While the UN devotes its human rights operations to the demonization of the democratic state of Israel above all others and condemns the United States more often than the vast majority of non-democracies around the world, the voices of real victims around the world must be heard.
Three rockets were fired into northern Israel from Lebanon Wednesday shortly after noon, causing warning sirens to sound in the Kiryat Shmona area. Two rockets hit open areas, while the third fell short of the border.
There were no reports of casualties in the attack, though the Magen David Adom emergency medical service treated four people for anxiety attacks.
In response, the Israel Defense Forces fired artillery shells at targets in Lebanon just after the attack. Some two hours later it followed up with a second and a third round.
Israel conveyed to Lebanon via UN peacekeepers that it could intensify its response if calm were not returned to the border.
Defense Minister Benny Gantz said in a statement that he had sent a “strong message to UNIFIL over the rocket fire from Lebanon.”
According to Hebrew media reports, Israel believes local armed Palestinian groups and not the Hezbollah terror organization had fired the rockets.
Prime Minister Naftali Bennett, Gantz and IDF chief Aviv Kohavi held discussions with top military brass to review Israel’s potential courses of action.
The alarms sounded shortly after 12 p.m. in Kiryat Shmona, Kfar Giladi, and Tel Hai, near Israel’s northern border with Lebanon. The IDF said it identified three launches from Lebanon. One failed and fell inside Lebanese territory, while two others hit open areas inside Israel.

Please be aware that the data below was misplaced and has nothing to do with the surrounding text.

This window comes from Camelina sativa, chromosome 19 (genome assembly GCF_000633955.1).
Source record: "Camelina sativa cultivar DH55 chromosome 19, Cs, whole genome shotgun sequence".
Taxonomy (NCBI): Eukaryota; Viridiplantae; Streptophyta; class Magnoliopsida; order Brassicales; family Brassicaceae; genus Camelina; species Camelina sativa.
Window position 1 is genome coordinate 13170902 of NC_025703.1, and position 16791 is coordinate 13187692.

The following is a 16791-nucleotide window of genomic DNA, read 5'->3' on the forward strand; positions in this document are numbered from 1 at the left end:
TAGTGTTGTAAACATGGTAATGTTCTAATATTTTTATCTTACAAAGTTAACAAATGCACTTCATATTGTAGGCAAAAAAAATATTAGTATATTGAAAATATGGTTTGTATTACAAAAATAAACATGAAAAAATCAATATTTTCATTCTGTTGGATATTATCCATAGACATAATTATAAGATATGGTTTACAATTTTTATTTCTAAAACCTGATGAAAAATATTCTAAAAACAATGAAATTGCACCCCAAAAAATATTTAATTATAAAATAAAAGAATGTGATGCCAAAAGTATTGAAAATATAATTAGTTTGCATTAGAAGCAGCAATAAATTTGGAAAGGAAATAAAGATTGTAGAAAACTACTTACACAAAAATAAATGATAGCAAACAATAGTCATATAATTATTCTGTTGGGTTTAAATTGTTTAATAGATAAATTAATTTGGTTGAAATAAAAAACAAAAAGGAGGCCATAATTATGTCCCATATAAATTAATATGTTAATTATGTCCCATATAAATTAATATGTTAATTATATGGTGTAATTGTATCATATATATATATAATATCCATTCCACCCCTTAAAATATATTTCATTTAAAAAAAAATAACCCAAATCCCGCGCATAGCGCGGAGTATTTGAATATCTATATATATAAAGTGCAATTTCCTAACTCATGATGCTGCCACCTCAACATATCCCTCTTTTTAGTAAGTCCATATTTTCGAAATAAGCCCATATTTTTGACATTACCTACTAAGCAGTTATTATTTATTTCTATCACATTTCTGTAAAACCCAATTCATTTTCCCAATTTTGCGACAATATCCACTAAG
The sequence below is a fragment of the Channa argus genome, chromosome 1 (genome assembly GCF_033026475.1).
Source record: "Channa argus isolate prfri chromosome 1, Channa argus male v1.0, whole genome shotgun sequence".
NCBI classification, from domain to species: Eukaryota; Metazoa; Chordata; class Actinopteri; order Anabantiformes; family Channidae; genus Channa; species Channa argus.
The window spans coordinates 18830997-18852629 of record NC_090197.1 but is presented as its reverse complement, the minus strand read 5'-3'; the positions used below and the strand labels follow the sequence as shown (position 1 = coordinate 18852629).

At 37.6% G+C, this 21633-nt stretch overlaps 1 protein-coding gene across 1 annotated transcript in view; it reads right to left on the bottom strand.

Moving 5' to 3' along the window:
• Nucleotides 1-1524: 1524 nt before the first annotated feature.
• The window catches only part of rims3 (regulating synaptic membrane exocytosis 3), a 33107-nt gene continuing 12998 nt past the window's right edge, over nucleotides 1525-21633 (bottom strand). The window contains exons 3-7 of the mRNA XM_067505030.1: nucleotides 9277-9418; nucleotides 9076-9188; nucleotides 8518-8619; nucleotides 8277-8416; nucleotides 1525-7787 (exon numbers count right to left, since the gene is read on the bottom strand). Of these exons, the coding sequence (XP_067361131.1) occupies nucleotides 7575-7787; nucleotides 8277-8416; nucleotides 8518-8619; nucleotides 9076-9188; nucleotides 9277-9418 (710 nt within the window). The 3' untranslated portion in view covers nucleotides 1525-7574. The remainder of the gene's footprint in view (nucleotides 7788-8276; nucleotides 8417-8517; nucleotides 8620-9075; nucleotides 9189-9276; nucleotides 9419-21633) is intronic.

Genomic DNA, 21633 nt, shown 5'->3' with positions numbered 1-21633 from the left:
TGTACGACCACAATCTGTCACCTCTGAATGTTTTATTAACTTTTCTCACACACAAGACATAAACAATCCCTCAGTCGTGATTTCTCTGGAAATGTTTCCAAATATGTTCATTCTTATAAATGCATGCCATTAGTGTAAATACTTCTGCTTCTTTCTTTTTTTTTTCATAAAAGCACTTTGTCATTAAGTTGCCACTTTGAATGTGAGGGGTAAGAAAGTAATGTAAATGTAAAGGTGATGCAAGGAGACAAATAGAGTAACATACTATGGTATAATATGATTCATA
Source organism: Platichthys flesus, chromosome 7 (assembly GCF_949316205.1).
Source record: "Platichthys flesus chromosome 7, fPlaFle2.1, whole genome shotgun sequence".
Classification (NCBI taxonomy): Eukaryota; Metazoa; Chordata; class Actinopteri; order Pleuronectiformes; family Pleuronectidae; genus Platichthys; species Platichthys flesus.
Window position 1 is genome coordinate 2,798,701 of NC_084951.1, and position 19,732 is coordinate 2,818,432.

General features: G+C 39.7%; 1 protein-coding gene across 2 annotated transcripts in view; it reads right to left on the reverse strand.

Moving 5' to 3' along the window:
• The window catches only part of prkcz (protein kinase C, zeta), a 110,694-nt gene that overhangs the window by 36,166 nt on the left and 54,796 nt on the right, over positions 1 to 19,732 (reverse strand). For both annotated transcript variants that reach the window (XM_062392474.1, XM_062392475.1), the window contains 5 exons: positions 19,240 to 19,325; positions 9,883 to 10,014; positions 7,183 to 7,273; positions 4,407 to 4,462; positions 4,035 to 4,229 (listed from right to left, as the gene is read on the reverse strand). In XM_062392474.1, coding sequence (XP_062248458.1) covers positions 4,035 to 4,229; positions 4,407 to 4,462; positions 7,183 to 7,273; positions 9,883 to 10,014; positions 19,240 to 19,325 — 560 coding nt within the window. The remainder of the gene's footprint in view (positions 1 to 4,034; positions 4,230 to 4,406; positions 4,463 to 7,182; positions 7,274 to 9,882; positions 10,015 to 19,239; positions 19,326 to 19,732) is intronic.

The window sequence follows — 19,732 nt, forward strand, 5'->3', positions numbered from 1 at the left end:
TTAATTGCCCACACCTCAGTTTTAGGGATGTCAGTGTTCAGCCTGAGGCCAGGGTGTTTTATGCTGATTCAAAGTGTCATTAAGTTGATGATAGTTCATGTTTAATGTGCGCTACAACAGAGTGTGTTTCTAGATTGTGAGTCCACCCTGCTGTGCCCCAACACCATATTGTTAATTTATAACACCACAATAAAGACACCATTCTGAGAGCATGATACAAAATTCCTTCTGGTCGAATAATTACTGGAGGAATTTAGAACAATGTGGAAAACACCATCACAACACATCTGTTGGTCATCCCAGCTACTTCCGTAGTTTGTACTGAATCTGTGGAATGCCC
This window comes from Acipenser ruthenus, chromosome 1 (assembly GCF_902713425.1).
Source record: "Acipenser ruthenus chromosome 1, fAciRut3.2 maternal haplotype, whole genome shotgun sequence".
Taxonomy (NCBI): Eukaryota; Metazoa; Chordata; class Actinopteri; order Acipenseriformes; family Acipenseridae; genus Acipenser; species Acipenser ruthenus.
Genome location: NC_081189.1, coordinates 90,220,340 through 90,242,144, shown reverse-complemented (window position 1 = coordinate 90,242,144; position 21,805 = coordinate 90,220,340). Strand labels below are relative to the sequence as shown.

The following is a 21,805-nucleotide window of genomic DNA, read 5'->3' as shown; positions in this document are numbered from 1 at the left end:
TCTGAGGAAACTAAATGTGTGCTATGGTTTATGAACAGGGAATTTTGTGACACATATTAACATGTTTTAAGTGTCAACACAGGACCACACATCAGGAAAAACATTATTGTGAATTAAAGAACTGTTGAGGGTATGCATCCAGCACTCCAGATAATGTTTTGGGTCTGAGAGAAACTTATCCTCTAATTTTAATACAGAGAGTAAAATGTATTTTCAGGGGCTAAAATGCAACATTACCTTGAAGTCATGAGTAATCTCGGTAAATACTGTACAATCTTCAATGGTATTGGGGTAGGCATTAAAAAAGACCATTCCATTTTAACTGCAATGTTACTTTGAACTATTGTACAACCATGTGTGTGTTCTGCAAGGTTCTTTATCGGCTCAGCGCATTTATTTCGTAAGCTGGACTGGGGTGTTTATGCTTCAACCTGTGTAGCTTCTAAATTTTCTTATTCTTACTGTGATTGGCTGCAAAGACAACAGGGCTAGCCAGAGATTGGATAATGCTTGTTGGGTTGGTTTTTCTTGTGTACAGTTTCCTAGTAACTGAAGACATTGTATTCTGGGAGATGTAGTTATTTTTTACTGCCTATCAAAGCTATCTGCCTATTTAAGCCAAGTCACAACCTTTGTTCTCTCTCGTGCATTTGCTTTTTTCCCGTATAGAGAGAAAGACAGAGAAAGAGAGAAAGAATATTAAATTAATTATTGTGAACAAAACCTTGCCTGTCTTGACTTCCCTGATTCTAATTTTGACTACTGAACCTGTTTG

The surprise sirens sent residents scrambling to shelters in the frontier town. Explosions were heard in the area and videos showed smoke rising from an impact site. One of the rockets caused a large fire in a field near Kiryat Shmona.
The local municipality said it had opened shelters in the city but that residents could continue with their daily routines. The military said there was no immediate change in instructions for residents of towns near the border.
When the sirens began to sound, Avichai Danino was in the cemetery in Kiryat Shmona to visit his father’s grave on his birthday.
“We kissed the grave and lay down on the floor,” he told the Ynet news site. “The rocket fell near the cemetery and close to our car — I don’t know how it wasn’t destroyed.”
Local resident Yair Elgrably told Kan news that he did not have much warning as one of the rockets landed close to him just as the sirens began to wail.
“I was just carrying on with my day when suddenly there was a siren and an impact, both at the same time,” he said. “Yesterday there were all kinds of explosions at night and now a rocket fell 200 meters from us.”
During May’s 11-day war in Gaza, as well as last month, a number of rockets were launched from Lebanon into northern Israel. The military assessed at the time the rockets, too, had been launched by a local Palestinian group, not by Hezbollah.